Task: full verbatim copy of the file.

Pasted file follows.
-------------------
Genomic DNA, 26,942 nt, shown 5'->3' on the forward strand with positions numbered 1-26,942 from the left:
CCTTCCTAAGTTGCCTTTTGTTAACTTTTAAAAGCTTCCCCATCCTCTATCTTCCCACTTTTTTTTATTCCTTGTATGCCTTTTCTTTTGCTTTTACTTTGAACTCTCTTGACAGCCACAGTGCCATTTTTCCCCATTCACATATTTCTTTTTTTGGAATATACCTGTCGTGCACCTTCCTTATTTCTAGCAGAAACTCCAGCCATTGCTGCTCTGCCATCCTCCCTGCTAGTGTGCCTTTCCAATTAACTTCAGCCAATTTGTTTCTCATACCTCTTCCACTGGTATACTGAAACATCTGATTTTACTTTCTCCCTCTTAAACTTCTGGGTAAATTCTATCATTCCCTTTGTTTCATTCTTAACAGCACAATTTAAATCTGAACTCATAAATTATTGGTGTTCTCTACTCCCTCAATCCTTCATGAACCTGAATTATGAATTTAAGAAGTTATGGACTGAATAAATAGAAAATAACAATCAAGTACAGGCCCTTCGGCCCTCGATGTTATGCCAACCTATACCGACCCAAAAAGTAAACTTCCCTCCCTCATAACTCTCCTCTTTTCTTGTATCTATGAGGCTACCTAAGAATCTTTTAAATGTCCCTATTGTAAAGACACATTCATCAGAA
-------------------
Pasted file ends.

Genomic DNA, 26,942 nt, shown 5'->3' on the forward strand with positions numbered 1-26,942 from the left:
CCTTCCTAAGTTGCCTTTTGTTAACTTTTAAAAGCTTCCCCATCCTCTATCTTCCCACTTTTTTTTATTCCTTGTATGCCTTTTCTTTTGCTTTTACTTTGAACTCTCTTGACAGCCACAGTGCCATTTTTCCCCATTCACATATTTCTTTTTTTGGAATATACCTGTCGTGCACCTTCCTTATTTCTAGCAGAAACTCCAGCCATTGCTGCTCTGCCATCCTCCCTGCTAGTGTGCCTTTCCAATTAACTTCAGCCAATTTGTTTCTCATACCTCTTCCACTGGTATACTGAAACATCTGATTTTACTTTCTCCCTCTTAAACTTCTGGGTAAATTCTATCATTCCCTTTGTTTCATTCTTAACAGCACAATTTAAATCTGAACTCATAAATTATTGGTGTTCTCTACTCCCTCAATCCTTCATGAACCTGAATTATGAATTTAAGAAGTTATGGACTGAATAAATAGAAAATAACAATCAAGTACAGGCCCTTCGGCCCTCGATGTTATGCCAACCTATACCGACCCAAAAAGTAAACTTCCCTCCCTCATAACTCTCCTCTTTTCTTGTATCTATGAGGCTACCTAAGAATCTTTTAAATGTCCCTATTGTAAAGACACATTCATCAGAA